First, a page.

Groundbreaking New Agreement Between ATP and Buzzer
The appeal of bite-size content, especially for younger consumers, has been clear for some time now. First, there was Vine, which was a sensation during its brief existence as a means of sharing self-made content. Then came Instagram Reels, with Facebook adapting a similar format of short videos, with TikTok not far behind.
These platforms focus on content that was quick, flashy, and highly produced. In the world of sports, they were ideal for the best highlights, as well as short, funny, behind the scenes moments showing favorite athletes. But while they have shown a path to massive growth, especially as TikTok appears far from slowing down its meteoric rise, the ability of this sort of content to engage in real time has been necessarily somewhat limited.
While YouTube has made major inroads in streaming events live, these other sorts of platforms are yet to stake their claim in that regard. However, a platform launched relatively recently, Buzzer, is aiming to change that. Buzzer was founded by Bo Han, whose previous experience included a stint at Twitter out of what he felt was a need to merge social media and the ability to watch sports live.
A new model
The company’s model is an intriguing one — users can make a small payment — between $1-3 to tune in to events in progress, although the fee is waived if the user already has a subscription that allows them to watch the event in question, like NBA’s League Pass, for example.
“We find that the current marketplaces crowded with subscription products,” Han said. “Consumers are fatigued by subscription products. And the last thing we want to do is compete with all the other subscription products out there and further fragment the media rights landscape.”
The NBA, a competition for which social media, specifically Twitter, is incredibly important, has been the main driver of Buzzer’s success to date, but they have also worked with entities including the PGA Tour and NHL. The WNBA and DAZN, home of the Women’s Champions League among other competitions, are also partners, but last week’s Rolex Paris Masters saw the start of a partnership with the ATP, the men’s professional tennis circuit.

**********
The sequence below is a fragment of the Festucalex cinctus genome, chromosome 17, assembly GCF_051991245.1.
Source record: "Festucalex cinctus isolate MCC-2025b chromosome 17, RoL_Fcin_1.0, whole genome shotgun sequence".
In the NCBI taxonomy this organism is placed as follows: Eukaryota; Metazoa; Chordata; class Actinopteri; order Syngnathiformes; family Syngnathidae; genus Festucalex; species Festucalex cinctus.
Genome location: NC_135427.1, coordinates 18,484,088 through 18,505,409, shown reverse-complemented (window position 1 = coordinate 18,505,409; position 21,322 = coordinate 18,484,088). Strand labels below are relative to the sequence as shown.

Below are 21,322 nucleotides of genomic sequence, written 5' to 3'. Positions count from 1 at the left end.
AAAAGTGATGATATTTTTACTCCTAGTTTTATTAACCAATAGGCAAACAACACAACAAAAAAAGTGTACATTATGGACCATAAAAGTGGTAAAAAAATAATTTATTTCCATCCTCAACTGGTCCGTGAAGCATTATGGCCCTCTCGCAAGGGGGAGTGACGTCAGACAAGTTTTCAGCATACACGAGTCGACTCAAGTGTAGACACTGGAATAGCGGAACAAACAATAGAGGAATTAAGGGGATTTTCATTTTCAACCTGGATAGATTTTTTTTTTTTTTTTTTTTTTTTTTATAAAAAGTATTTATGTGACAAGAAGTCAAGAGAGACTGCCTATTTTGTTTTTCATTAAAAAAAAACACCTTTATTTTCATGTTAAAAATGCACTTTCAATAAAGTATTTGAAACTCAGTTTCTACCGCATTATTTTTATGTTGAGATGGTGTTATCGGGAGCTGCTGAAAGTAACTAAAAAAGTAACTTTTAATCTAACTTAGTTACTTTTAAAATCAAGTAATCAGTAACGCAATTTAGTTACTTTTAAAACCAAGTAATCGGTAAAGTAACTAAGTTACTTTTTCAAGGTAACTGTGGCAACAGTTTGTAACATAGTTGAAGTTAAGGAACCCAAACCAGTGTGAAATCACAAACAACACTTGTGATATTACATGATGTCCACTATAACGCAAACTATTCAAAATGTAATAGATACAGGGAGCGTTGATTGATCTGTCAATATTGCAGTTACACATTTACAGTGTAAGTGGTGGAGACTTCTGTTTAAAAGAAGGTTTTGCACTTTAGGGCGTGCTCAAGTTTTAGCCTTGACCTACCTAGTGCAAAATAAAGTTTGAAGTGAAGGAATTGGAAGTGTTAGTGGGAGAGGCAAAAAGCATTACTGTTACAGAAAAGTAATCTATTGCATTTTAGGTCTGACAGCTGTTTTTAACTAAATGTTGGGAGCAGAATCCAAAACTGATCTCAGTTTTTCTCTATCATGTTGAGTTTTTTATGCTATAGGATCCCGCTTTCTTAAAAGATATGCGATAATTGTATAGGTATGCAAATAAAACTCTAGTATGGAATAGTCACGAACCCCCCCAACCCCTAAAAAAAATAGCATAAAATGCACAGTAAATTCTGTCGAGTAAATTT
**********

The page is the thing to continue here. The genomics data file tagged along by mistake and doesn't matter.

A unified platform
In the United States, tennis is one of the most fragmented sports in terms of subscriptions. Each of the various majors are carried by different entities, and even then, qualifying or early-round matches may be carried by still other broadcasters, potentially making following a favorite player difficult. This deal will connect fans of the sport with each of the tour’s 1000, 500 and 250-level events, covering not only the sport’s four majors but also high-level tournaments in the US, such as Indian Wells, or the Western Open.
It’s an especially auspicious partnership for the US, as men’s tennis seems to be undergoing a sea change with Roger Federer’s retirement and the rise of a new generation of American stars, including Frances Tiafoe, Jenson Brooksby, Taylor Fritz and Brandon Nakashima. These younger players have already done plenty to catch the attention of their peers, and this deal with Buzzer can do even more.
“This partnership with such an exciting and innovative platform represents another step towards better understanding and serving our fans,” said Mark Webster, Head of Media for the ATP. “Buzzer has a young and engaged user base and we look forward to seeing how Buzzer will continue to grow its unique offerings in the U.S. and beyond.”
Thus, as is the case for the young American players breaking new ground with their talent, Buzzer’s partnership with the ATP is one brimming with paradigm-shifting potential.